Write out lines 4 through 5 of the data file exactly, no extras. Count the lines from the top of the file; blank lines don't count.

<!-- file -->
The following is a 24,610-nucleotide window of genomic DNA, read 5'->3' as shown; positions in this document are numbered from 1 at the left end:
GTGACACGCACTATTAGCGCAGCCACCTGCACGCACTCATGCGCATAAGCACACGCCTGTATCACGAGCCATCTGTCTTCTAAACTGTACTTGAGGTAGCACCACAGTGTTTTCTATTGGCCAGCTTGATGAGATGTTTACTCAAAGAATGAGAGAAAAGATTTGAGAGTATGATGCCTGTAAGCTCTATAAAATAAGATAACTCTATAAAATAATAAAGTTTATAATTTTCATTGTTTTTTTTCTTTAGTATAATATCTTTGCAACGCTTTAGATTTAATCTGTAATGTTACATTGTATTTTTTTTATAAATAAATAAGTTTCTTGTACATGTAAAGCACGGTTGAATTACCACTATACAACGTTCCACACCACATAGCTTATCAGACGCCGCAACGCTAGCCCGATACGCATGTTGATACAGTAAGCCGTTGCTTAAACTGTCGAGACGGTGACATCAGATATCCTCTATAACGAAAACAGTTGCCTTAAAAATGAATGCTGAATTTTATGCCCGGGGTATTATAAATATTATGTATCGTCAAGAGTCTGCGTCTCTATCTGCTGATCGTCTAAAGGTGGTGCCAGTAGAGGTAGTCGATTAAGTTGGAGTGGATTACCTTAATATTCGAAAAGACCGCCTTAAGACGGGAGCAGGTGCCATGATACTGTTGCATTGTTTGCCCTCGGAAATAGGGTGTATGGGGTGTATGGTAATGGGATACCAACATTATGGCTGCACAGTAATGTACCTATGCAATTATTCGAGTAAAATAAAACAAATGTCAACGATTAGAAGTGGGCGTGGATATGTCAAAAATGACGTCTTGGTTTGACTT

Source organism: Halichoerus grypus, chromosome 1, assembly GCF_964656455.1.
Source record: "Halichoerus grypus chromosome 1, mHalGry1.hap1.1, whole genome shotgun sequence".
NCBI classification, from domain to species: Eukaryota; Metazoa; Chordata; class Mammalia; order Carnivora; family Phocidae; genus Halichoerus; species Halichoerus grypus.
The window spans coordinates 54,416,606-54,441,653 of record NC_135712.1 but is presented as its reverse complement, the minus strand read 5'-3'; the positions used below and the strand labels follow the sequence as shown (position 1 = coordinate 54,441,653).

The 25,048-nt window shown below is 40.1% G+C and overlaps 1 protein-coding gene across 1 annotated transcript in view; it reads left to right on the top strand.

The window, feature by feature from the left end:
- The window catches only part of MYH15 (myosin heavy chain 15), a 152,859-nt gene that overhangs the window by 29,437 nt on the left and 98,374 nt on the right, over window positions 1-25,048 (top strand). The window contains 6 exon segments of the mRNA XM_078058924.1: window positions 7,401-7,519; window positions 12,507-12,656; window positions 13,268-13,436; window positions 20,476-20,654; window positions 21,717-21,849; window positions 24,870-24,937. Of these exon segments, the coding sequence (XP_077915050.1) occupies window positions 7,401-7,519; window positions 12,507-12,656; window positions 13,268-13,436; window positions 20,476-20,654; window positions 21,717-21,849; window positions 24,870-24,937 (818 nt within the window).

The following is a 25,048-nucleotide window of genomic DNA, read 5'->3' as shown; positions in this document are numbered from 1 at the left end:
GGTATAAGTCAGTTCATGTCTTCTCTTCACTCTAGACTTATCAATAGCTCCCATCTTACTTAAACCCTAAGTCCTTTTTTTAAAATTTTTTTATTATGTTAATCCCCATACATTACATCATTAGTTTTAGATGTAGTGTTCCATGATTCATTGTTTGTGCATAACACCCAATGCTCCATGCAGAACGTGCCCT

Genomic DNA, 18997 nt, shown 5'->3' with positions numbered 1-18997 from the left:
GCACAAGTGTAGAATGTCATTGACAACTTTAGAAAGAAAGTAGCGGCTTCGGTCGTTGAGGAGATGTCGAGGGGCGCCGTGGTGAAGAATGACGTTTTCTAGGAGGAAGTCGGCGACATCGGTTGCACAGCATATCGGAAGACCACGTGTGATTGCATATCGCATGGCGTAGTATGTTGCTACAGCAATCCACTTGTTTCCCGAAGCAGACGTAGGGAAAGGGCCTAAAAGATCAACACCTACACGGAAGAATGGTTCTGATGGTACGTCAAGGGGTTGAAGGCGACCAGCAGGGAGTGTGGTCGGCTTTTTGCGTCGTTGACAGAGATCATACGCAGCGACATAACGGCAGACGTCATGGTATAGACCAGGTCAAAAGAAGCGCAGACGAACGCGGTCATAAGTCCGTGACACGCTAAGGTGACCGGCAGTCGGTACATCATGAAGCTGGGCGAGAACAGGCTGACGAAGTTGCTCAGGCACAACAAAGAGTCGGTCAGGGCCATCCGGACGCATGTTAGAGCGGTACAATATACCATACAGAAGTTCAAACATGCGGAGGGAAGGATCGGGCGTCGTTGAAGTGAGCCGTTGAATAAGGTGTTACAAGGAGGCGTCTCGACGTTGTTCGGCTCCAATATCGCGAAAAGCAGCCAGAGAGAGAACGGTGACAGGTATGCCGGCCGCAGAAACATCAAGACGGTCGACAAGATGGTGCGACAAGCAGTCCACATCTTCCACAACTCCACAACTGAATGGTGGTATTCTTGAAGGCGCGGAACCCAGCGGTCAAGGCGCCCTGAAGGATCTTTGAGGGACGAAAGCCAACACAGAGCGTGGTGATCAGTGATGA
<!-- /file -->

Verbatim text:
Source record: "Halichoerus grypus chromosome 1, mHalGry1.hap1.1, whole genome shotgun sequence".
NCBI classification, from domain to species: Eukaryota; Metazoa; Chordata; class Mammalia; order Carnivora; family Phocidae; genus Halichoerus; species Halichoerus grypus.